World Ocean Weekly

The Arctic, China, and the Blue Economic Passage

At the meeting of the Arctic Circle, the association of governments, non-governmental organizations, academic institutions, and civil society groups with interest in the Arctic, the ever-increasing presence of China continued to affirm the renewed geopolitical competition in the region, further amplified by the accelerating impacts of climate change and the melting of the circumpolar sea ice. Heretofore the Arctic, if anyone considered it all, was preemptively the concerns of the eight nations with direct Arctic access, a western focus, the east being excluded by natural barriers and focus elsewhere. China made its first important foray into this dialogue in 2013 when it was recognized as an Arctic “observer,” in 2016 when it announced a formal initiative, The Polar Silk Road, a strategic element of its larger Road and Belt Initiative, a declared strategy to assert it economic power from Asia into Europe by road, train, and shipping systems to accommodate expansion of Chinese production and trade, and in 2018 with the publication of an Arctic “white paper,” a major policy statement of justification and specific action.

The unique marine and terrestrial ecosystems of the Arctic are now very much more available, economic value enhanced by depletion elsewhere, new technologies, climate realities, and national aspiration. The prize as valued by ecosystem service analysis has been estimated at some $281 billion a year in terms of food, mineral extraction, oil production, tourism, hunting, existing value and climate regulation in a 2017 assessment. It is a shocking figure, filled with implication for the regional environment, the local communities, and economic development opportunities in the future. It is an inevitable locus for Chinese interest and investment. With the opening of the Northern Sea Route, more direct connection with its land links and target markets is reduced in time and space with financial advantage through a circum-enclosure of Europe and increased access to the US and Canadian North Atlantic.

The “white paper” makes for interesting reading. It offers a list of the highest intentions, acknowledges existing national claim and international agreements, projects continuing serious investment in exploration and scientific study, and commits to cooperative bi-lateral treaties for specific intents, policy coordination, infrastructure connectivity, unimpeded trade, financial integration, what it calls “ blue economic passage” between China and Arctic states on almost every aspect of future development. The tone is responsible and collaborative; the rights of Nature and indigenous people are solemnly affirmed; and the sense of peace and harmony for these interactions assured. It appears progressive, reasonable, and inevitable.

To my view, the Chinese claim seemed overtly preemptive. The logic of their presence and influence goes against the certainties of the past, but they had expanded “observer” status almost to full and equal rights by simply being there. Further, in the list of Policies and Positions, below the blandishments and commitment to exploration, environmental protection, and cultural understanding, there was a key section on “Utilizing Arctic Resources” with several very specific implications:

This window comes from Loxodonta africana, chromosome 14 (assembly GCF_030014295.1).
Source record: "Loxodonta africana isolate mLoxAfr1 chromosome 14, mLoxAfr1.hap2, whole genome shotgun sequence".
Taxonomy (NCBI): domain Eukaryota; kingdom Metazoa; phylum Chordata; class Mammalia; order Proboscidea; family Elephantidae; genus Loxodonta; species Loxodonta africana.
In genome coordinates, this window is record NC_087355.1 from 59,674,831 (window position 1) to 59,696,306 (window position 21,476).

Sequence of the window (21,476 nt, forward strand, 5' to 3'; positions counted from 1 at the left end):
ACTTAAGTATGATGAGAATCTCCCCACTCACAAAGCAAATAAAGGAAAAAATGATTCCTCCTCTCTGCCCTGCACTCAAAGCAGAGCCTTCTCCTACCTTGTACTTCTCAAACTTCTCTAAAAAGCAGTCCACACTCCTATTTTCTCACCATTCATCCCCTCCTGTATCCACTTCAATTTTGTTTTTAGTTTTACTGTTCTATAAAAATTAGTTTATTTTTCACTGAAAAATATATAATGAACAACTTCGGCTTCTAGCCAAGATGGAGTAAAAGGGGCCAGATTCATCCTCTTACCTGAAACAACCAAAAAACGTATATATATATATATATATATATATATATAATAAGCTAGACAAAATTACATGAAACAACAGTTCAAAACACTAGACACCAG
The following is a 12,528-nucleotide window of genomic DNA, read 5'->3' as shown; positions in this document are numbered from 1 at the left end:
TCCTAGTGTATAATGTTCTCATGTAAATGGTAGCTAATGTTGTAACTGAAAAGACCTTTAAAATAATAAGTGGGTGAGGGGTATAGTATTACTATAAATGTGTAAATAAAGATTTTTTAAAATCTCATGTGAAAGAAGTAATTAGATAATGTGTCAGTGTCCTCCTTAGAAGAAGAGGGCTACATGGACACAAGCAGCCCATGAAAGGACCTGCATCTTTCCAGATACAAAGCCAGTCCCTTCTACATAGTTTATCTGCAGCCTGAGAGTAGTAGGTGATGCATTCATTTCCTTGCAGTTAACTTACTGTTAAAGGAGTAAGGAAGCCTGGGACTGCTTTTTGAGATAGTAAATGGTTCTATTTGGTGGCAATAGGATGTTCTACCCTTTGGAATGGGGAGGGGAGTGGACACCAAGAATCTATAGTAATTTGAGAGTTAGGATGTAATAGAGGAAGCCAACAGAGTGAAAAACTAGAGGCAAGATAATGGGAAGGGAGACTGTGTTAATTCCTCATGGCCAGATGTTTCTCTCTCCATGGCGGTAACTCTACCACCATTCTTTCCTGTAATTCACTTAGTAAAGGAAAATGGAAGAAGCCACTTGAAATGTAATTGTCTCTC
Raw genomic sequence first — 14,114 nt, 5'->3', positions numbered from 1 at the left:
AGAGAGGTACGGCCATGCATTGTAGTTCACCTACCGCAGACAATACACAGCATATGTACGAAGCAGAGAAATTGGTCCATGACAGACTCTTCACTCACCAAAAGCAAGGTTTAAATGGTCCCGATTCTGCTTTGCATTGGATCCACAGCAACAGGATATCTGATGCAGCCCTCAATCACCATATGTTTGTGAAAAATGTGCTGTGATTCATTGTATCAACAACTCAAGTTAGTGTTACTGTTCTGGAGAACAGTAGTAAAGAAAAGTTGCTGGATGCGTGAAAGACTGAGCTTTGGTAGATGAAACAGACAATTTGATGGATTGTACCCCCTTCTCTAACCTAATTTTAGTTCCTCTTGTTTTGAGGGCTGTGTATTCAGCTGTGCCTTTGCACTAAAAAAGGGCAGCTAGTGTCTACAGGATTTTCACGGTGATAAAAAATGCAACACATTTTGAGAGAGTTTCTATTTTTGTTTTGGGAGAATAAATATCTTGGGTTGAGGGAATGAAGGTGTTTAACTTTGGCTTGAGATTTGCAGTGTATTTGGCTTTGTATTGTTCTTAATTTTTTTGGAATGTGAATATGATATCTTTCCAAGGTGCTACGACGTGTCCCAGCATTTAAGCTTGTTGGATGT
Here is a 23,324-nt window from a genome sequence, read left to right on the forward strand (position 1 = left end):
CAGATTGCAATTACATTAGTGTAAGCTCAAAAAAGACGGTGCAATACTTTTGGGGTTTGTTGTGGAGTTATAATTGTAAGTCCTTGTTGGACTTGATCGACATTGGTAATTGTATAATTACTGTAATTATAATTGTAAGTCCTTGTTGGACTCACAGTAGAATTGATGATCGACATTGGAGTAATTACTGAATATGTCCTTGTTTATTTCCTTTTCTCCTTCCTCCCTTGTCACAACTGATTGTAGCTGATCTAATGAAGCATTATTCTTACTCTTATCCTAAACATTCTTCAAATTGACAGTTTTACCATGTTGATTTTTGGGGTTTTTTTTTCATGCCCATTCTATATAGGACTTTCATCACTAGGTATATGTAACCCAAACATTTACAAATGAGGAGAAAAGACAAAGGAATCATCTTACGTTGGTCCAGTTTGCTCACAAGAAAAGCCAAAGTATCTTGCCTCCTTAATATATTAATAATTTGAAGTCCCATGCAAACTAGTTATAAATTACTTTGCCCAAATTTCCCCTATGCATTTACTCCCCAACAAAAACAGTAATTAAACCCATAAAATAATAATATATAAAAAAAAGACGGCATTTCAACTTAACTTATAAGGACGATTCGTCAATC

1) Development of the Arctic Shipping Lanes

Calling for rights of use and freedom of navigation, a role in the establishment of security and logistical capacities, and infrastructure construction and operation of Arctic routes;

2) Exploration and Exploitation of Oil, Gas, Mineral and Other Non-Living Resources

Calling for participation in development of these resources through cooperation and forms of agreement; and participation and exchange in the study of clean energy sources such as low carbon technology, wind, and geothermal technologies.

3) Conservation and Utilization of Fisheries and Other Living Resources

Calling for access to the new fishing grounds of the future within the context of conservation and international agreements pertaining equally to all states; and access to the study and protection of marine genetic resources and the equitable sharing and use of the benefits of this exploitation.

The penultimate commitment pledges to the principles of “extensive consultation, joint contribution and shared benefits, emphasized policy coordination, infrastructure connectivity, unimpeded trade, financial integration, and closer people-to-people ties.”

In other words, a full seat at the Arctic table, like it or not.

The compelling interest in the natural wealth of the Arctic is not new news; it has been an underlying sub-text in all the prior meetings of the Arctic Circle, noble commitments to biodiversity, sustainability, indigenous communities, and traditional culture notwithstanding. What is interesting now is the arrival of a bumptious new player — with equal interest, advanced technology, more capital, autocratic decision-making, and fulsome determination. As genteel as it was all made to sound, it was a claim to power, pure and simple.
 

PETER NEILL is founder and director of the World Ocean Observatory and is author of The Once and Future Ocean: Notes Toward a New Hydraulic Society. He is also the host of World Ocean Radio, a weekly podcast addressing ocean issues, upon which this blog is inspired.

Marine Technology in the Information Age

by Peter Neill, founder and director, World Ocean Observatory


Stealth Nuclear Submarine | NationalInterest.org

Nations have been won and lost by war at sea. We think often of ships for exploration and trade, but those activities progressed into imperial reach and colonial expansion across the oceans to every other nation connected by the sea. The power was sea power, and for centuries the fleets of England, France, the Netherlands, Spain, Russia, and later the United States projected global influence and aspiration, augmented and protected assets, and defined the intercourse of nations.